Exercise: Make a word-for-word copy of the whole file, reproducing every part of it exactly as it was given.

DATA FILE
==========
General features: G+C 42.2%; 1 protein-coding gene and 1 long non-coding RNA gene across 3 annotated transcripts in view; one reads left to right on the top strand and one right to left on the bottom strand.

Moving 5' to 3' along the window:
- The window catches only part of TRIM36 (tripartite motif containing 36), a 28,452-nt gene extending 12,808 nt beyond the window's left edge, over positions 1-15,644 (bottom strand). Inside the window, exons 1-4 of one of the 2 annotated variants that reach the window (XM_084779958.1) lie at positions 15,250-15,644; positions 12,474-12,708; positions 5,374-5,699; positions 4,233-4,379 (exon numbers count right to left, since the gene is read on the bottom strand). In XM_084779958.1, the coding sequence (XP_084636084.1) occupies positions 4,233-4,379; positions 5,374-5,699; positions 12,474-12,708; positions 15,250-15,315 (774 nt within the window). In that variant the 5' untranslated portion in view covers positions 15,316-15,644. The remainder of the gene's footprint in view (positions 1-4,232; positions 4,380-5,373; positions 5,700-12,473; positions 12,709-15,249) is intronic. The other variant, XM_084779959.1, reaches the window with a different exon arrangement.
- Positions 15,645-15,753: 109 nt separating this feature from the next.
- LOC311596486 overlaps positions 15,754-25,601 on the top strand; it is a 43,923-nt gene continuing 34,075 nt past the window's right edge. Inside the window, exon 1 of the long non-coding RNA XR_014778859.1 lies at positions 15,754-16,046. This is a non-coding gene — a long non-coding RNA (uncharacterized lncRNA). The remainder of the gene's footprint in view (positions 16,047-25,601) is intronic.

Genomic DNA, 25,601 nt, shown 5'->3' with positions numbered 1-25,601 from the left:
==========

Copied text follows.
General features: G+C 42.2%; 1 protein-coding gene and 1 long non-coding RNA gene across 3 annotated transcripts in view; one reads left to right on the top strand and one right to left on the bottom strand.

Moving 5' to 3' along the window:
- The window catches only part of TRIM36 (tripartite motif containing 36), a 28,452-nt gene extending 12,808 nt beyond the window's left edge, over positions 1-15,644 (bottom strand). Inside the window, exons 1-4 of one of the 2 annotated variants that reach the window (XM_084779958.1) lie at positions 15,250-15,644; positions 12,474-12,708; positions 5,374-5,699; positions 4,233-4,379 (exon numbers count right to left, since the gene is read on the bottom strand). In XM_084779958.1, the coding sequence (XP_084636084.1) occupies positions 4,233-4,379; positions 5,374-5,699; positions 12,474-12,708; positions 15,250-15,315 (774 nt within the window). In that variant the 5' untranslated portion in view covers positions 15,316-15,644. The remainder of the gene's footprint in view (positions 1-4,232; positions 4,380-5,373; positions 5,700-12,473; positions 12,709-15,249) is intronic. The other variant, XM_084779959.1, reaches the window with a different exon arrangement.
- Positions 15,645-15,753: 109 nt separating this feature from the next.
- LOC311596486 overlaps positions 15,754-25,601 on the top strand; it is a 43,923-nt gene continuing 34,075 nt past the window's right edge. Inside the window, exon 1 of the long non-coding RNA XR_014778859.1 lies at positions 15,754-16,046. This is a non-coding gene — a long non-coding RNA (uncharacterized lncRNA). The remainder of the gene's footprint in view (positions 16,047-25,601) is intronic.

Genomic DNA, 25,601 nt, shown 5'->3' with positions numbered 1-25,601 from the left: